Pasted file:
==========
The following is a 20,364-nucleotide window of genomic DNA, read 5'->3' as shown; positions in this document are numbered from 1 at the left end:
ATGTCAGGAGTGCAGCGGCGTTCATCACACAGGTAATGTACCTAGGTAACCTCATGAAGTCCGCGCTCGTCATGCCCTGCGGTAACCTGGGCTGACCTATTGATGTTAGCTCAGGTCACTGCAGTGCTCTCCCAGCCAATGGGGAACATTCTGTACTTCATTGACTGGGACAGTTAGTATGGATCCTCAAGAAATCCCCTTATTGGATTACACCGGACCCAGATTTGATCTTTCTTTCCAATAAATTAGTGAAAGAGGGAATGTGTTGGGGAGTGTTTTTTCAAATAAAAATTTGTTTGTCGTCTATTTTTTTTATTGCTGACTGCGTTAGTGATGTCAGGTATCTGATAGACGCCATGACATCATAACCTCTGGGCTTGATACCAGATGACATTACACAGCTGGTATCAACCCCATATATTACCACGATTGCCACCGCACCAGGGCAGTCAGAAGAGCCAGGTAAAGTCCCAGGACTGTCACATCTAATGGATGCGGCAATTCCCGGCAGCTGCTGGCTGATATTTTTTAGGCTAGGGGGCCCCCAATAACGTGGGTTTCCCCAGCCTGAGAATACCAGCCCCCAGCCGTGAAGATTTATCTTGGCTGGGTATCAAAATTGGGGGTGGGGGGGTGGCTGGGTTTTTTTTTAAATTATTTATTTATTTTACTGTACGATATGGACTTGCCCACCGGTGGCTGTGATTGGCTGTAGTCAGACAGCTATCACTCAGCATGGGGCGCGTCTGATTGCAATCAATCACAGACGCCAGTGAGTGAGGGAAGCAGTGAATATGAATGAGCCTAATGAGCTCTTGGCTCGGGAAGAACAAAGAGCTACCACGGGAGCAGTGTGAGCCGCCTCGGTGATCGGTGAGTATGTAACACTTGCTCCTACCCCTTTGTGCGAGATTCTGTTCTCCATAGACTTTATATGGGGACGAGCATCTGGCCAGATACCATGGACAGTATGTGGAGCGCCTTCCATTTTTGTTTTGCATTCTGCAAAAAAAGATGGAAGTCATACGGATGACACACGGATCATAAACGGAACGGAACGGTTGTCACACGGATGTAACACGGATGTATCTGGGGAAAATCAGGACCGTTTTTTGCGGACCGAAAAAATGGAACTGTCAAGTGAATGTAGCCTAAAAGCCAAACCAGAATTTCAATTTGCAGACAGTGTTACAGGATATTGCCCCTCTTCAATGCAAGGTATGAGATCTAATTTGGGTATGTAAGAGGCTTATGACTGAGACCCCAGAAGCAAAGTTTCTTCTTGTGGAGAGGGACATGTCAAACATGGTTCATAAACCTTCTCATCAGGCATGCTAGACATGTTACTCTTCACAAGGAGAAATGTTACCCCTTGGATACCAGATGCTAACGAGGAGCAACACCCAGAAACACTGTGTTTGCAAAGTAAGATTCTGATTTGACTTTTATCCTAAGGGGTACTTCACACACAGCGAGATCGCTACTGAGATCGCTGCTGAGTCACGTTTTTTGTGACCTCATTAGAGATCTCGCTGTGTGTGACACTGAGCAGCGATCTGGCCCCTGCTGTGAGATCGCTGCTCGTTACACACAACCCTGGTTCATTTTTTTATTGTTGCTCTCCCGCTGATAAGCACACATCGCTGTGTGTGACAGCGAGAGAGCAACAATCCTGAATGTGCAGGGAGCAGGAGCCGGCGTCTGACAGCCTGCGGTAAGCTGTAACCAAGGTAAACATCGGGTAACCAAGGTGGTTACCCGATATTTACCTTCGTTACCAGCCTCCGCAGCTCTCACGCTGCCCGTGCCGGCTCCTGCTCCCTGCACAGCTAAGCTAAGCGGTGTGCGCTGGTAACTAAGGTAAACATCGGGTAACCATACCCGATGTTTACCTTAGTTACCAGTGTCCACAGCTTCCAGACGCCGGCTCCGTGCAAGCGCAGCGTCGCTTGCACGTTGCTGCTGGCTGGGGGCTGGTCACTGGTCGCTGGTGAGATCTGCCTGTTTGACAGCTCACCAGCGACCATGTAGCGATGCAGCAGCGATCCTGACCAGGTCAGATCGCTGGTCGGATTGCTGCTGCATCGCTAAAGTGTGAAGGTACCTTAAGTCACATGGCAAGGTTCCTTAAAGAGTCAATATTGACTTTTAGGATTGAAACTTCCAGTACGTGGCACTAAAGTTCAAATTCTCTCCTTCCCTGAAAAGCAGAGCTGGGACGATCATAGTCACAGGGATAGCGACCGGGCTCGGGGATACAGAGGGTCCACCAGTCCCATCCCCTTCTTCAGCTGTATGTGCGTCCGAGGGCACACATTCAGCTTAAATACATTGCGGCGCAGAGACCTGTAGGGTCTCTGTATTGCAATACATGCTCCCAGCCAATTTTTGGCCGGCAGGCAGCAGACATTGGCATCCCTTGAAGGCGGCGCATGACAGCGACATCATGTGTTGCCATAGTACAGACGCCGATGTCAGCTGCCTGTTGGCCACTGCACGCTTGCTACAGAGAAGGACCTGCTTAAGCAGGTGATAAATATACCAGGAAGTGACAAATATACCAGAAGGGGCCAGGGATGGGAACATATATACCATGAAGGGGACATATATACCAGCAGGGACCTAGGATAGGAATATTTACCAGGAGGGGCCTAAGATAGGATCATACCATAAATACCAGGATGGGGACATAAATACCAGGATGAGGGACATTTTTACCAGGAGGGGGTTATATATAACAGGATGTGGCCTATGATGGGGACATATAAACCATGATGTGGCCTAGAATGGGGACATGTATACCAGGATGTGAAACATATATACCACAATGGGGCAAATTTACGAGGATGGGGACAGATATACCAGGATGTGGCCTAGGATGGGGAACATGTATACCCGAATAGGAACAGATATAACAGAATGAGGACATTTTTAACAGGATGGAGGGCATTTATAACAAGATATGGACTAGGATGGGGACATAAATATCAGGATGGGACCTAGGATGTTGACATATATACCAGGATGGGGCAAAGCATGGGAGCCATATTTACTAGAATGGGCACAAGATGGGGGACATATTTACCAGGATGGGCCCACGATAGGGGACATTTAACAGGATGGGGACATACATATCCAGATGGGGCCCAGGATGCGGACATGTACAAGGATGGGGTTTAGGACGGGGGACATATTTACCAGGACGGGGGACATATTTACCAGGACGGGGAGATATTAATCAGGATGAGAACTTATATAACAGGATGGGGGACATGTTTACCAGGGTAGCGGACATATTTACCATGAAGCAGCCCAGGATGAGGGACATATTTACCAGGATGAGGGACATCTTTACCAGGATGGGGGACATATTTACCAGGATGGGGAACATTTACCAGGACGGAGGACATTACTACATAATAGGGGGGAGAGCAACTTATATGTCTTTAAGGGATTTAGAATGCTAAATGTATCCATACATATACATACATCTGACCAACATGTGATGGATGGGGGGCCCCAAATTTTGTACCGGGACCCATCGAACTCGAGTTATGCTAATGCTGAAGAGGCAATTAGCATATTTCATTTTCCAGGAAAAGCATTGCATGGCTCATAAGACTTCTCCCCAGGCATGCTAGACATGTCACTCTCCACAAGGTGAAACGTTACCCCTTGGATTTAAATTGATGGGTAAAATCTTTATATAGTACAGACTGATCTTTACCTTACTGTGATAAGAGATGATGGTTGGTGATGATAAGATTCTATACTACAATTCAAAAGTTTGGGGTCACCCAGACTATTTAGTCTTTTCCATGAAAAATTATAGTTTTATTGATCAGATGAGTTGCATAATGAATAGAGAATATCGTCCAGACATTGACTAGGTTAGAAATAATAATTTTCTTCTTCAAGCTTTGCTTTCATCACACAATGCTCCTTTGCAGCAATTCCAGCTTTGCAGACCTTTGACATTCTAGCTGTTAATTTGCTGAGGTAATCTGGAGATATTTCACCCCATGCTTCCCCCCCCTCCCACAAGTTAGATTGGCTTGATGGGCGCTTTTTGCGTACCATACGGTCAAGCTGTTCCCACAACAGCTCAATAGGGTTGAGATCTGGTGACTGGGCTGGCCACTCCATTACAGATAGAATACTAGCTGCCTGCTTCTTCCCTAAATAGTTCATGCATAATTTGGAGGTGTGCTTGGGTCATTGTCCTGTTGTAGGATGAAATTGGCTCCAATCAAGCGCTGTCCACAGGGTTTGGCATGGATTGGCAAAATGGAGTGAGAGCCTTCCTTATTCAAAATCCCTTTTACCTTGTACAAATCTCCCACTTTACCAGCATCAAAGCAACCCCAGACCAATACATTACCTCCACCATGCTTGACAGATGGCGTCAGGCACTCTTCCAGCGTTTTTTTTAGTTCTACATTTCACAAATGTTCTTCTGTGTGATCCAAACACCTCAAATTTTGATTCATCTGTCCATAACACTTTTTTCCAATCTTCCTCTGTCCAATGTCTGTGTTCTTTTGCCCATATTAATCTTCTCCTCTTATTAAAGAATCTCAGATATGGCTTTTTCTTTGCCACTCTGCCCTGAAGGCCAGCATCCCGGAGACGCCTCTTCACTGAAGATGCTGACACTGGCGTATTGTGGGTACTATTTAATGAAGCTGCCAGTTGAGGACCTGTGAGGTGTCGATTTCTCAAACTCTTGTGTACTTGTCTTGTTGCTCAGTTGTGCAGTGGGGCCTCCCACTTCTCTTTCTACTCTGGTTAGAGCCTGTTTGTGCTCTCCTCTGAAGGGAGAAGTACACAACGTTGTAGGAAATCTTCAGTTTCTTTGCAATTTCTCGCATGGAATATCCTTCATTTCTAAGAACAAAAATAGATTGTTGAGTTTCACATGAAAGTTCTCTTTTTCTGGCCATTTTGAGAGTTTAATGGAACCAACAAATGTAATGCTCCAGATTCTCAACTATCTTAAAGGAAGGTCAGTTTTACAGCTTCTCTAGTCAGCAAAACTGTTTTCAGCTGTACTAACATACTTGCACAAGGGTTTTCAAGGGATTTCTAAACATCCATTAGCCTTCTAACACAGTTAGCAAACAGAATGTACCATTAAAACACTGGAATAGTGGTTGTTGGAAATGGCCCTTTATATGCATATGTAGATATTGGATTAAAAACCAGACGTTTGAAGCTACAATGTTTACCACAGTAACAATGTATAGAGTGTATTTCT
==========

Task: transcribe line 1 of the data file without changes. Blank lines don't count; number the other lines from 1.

The following is a 20,364-nucleotide window of genomic DNA, read 5'->3' as shown; positions in this document are numbered from 1 at the left end: